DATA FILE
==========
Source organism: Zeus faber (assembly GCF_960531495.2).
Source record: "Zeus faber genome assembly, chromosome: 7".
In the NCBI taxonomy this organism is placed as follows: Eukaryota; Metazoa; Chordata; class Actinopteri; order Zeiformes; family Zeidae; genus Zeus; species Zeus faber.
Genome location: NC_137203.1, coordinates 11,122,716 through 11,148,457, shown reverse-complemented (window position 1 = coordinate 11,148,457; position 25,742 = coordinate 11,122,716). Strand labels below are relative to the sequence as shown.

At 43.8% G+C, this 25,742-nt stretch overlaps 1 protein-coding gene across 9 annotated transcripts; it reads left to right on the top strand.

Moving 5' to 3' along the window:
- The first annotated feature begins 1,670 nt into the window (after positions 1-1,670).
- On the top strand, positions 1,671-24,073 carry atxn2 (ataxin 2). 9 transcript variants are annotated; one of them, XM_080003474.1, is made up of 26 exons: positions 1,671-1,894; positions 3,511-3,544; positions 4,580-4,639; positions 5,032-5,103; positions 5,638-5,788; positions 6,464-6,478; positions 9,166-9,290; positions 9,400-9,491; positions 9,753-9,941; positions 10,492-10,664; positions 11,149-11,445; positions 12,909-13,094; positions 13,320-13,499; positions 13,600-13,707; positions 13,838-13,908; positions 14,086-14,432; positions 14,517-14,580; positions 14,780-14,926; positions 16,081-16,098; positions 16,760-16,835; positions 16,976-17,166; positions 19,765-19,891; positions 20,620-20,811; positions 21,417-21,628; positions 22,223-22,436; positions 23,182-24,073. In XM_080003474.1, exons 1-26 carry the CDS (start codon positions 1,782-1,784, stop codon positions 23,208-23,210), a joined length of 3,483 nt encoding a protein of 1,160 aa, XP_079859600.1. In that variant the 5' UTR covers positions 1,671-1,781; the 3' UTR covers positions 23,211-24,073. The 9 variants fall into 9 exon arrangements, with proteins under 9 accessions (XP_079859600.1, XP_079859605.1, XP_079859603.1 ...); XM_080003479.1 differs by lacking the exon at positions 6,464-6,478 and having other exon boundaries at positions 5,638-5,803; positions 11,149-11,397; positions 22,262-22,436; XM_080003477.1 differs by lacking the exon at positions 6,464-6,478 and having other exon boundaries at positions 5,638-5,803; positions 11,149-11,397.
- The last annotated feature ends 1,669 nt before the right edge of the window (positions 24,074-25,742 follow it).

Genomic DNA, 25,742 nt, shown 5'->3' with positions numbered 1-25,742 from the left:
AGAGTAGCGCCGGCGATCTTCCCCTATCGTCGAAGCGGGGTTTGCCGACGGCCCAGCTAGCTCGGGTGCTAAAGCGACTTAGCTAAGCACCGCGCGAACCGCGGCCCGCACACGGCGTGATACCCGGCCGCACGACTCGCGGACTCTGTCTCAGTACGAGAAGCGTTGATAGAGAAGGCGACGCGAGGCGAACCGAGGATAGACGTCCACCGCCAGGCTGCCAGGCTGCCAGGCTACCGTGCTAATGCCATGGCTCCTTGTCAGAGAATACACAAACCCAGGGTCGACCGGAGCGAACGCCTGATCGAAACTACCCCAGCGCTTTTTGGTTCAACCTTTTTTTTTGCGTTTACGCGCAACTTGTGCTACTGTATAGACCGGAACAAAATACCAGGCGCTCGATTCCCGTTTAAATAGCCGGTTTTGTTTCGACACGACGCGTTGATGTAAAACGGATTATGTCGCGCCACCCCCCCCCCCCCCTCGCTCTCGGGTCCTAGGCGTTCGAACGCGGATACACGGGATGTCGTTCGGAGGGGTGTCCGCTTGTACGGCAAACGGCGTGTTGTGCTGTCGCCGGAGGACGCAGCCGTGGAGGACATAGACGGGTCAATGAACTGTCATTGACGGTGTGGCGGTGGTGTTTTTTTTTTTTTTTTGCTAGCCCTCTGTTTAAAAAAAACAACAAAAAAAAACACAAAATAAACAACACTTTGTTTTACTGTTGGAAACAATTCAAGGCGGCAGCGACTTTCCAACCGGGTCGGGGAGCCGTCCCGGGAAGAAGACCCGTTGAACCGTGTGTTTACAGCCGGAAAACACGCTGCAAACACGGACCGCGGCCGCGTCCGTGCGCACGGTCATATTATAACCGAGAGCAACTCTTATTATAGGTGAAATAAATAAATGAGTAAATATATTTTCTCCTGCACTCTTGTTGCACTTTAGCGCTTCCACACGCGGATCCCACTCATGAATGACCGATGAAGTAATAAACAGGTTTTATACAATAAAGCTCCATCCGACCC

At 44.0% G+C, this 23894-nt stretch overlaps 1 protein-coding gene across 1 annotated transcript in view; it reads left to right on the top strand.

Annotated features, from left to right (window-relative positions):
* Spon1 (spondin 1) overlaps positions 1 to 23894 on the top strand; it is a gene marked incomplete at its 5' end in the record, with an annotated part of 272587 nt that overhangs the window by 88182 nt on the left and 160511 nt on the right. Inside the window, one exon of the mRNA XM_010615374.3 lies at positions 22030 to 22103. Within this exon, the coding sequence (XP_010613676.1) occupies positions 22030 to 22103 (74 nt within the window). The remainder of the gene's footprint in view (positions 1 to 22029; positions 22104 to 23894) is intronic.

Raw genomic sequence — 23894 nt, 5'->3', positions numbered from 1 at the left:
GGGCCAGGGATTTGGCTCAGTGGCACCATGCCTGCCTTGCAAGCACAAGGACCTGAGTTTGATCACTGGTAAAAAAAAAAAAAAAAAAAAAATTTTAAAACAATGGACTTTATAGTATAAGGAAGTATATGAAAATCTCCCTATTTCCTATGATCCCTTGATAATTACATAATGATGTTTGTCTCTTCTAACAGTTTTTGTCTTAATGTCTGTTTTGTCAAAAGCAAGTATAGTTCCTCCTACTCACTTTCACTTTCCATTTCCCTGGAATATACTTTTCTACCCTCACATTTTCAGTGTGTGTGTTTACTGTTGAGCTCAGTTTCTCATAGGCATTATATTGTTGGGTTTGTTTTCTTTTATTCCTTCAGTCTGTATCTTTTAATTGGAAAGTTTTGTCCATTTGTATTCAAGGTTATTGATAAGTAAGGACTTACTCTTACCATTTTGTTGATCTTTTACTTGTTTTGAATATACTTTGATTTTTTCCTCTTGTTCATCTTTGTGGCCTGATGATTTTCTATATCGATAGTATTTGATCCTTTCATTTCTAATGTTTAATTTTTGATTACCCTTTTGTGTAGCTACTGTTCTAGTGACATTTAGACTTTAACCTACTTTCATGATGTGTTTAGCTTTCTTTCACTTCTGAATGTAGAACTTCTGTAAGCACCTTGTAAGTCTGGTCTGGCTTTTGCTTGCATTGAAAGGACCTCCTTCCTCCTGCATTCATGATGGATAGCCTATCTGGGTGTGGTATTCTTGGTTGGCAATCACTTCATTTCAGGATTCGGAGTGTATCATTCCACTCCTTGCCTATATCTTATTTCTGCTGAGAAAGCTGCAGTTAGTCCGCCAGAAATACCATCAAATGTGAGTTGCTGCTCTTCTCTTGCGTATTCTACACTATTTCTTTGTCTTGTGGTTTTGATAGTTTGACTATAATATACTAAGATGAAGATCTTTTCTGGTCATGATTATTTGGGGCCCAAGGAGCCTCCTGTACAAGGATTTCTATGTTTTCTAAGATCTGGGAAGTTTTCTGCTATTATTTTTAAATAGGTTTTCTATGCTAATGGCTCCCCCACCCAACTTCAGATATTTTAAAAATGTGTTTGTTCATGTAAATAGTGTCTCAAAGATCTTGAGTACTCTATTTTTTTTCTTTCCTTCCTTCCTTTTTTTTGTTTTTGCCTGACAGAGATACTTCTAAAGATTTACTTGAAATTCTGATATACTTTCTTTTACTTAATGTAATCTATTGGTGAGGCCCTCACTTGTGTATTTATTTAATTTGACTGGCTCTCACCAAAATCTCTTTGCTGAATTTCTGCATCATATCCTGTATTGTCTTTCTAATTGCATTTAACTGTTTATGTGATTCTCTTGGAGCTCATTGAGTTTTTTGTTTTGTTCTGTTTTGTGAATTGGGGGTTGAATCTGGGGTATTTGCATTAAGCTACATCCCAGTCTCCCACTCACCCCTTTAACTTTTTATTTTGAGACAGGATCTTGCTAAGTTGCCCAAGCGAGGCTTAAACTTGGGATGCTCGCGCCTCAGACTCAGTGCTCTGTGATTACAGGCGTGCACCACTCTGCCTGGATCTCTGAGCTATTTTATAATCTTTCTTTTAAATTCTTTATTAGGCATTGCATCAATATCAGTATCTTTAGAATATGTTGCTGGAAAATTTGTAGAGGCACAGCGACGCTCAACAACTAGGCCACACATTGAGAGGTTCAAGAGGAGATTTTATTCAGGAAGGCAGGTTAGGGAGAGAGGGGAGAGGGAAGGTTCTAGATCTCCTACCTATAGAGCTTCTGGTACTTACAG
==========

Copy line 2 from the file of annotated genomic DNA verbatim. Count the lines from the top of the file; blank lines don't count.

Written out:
Source record: "Zeus faber genome assembly, chromosome: 7".